“But certainly I will work with anybody, in any government. My door has always been open.

“I don’t recall the SNP trying to break it down to come and have conversations with us.”

It comes after a ceremony at the Court of Session in Edinburgh saw Swinney, the Perthshire North MSP, making his statutory declarations, after which he was granted his official title of First Minister and Keeper of the Scottish Seal.

Swinney said it was a “really overwhelming moment” to take the oath of office in front of the Lord President of the Court of Session and to formally assume the role of First Minister.

consitution secretary Angus Robertson and rural affairs secretary Mairi Gougeon arrive at Bute House.Getty Images

“It is the privilege of my life and I look forward to dedicating my future to serving the people of Scotland as I have done so for so many years and to do that as First Minister,” he said.

“It’s an extraordinary opportunity to change lives for the better and I intend to use every moment available to me to do so.”

He said recent events had been “a very abrupt change” of his family’s circumstances.

“We didn’t think this would be happening about ten days ago, but it’s happening now and we’re making plans to adjust and adapt to that.

“It’s been incredibly precious to me to have my family at my side as I make this most important journey of my life.”

Swinney left the Court of Session to head to the First Minister’s official residence Bute House where he appointed his Cabinet.

Swinney is the seventh person to be first minister since the Scottish Parliament was established 25 years ago, following an unopposed selection process a week after predecessor Humza Yousaf resigned.

Swinney told the other parties at Holyrood: “If we want to fund our schools and hospitals, if we want to give our businesses a competitive edge, if we want to take climate action, if we want to eradicate child poverty, if we want to change people’s lives for the better, we have got to work together to do so.”

But he said he would “give all of my energy and my willingness” to achieve this, committing to be “the first minister for everyone in Scotland”.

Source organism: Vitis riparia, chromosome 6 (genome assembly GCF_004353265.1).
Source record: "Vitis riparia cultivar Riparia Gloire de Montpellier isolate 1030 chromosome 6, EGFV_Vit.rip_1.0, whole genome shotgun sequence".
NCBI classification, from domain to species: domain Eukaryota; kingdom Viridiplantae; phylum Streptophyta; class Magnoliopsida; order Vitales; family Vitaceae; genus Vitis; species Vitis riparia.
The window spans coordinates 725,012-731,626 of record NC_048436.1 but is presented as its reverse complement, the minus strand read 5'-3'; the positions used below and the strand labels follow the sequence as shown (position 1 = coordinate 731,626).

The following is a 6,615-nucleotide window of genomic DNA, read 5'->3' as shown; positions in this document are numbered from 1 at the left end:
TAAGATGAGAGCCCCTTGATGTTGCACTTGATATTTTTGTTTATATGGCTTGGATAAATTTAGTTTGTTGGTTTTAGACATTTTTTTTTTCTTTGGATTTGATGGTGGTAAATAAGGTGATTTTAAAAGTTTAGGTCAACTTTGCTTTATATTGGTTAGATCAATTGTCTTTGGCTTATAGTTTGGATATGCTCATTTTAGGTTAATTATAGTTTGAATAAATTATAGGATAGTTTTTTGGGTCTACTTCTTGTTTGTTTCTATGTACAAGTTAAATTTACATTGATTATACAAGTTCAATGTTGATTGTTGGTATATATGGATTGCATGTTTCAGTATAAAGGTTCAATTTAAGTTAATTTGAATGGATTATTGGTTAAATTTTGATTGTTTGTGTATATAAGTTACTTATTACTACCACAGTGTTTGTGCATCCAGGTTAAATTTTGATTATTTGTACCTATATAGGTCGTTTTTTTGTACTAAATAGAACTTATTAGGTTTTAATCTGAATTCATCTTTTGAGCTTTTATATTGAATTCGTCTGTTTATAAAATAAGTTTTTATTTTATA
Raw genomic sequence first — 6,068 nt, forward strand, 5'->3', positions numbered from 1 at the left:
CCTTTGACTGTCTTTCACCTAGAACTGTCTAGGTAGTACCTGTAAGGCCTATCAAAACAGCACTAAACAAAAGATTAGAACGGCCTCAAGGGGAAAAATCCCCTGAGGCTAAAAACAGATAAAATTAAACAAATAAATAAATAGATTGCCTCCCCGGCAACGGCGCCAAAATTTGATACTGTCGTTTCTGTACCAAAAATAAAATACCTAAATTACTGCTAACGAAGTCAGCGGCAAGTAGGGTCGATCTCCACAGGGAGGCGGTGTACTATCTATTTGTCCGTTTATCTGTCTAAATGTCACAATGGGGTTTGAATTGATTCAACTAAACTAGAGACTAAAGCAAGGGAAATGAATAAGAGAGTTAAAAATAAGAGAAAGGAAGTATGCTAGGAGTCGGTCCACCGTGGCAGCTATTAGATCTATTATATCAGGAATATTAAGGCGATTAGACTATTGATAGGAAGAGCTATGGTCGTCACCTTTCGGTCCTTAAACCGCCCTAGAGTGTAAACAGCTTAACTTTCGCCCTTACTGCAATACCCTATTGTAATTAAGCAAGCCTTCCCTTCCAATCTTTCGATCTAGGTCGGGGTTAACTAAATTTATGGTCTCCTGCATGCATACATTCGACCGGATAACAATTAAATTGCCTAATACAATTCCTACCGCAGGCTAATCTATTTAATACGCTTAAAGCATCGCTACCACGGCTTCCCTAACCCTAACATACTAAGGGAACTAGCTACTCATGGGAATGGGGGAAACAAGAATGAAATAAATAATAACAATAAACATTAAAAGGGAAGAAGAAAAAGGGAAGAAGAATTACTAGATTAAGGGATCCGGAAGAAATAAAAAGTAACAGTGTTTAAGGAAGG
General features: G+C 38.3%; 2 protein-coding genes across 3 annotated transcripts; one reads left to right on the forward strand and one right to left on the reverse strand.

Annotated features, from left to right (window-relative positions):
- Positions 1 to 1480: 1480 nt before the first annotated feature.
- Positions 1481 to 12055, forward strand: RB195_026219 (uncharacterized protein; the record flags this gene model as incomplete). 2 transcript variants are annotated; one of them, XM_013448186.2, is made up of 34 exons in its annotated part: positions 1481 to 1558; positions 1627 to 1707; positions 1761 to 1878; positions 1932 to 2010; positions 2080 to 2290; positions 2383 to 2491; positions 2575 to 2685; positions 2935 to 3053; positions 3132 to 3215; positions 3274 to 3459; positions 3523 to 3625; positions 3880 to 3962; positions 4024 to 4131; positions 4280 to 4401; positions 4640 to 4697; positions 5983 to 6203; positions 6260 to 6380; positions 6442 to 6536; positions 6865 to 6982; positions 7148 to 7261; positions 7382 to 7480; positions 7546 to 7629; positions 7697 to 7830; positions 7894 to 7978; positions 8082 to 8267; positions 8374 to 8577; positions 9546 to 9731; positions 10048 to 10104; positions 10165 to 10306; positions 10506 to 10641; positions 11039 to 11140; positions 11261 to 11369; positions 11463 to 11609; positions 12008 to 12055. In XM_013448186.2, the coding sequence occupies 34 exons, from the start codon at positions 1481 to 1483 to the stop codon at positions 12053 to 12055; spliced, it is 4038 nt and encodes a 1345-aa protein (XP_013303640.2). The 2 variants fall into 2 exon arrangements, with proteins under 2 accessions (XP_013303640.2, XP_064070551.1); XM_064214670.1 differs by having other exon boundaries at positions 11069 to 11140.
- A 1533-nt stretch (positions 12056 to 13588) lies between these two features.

Humza Yousaf and John Swinney and Nicola Sturgeon react after he delivered his farewell speech as First Minister at the Scottish Parliament.Getty Images

He thanked his wife Elizabeth, who has multiple sclerosis, making clear his “profound eternal gratitude” to her for “the sacrifices she is prepared to make” so he could take on the job.

Later on Tuesday, the couple posed for photographs on the steps of Bute House in Edinburgh, the official residence of the first minister.

What are the challenges ahead for the new First Minister?

What are the challenges ahead for the new First Minister?

Swinney becomes SNP leader and First Minister at a difficult time for his party and Government.

Police Scotland’s investigation into SNP’s funding and finances is ongoing, with the force charging former chief executive Peter Murrell – Sturgeon’s husband – with embezzlement of party funds last month.

Sturgeon and former treasurer Colin Beattie were arrested last year but released without charge, pending further investigations.

He also enters Bute House – the official residence of Scotland’s devolved leader – at a time when polling suggests the SNP could lose seats at the next election to Scottish Labour.

Swinney’s party has been declining in both Westminster and Holyrood polls. But he has promised to see his leadership through the next Scottish and UK ballots.

He also faces the challenge of uniting a party that has become increasingly divided on independence strategy as well as some economic and social policies.

Reaction: STV News political editor Colin Mackay asks what challenges the new First Minister will face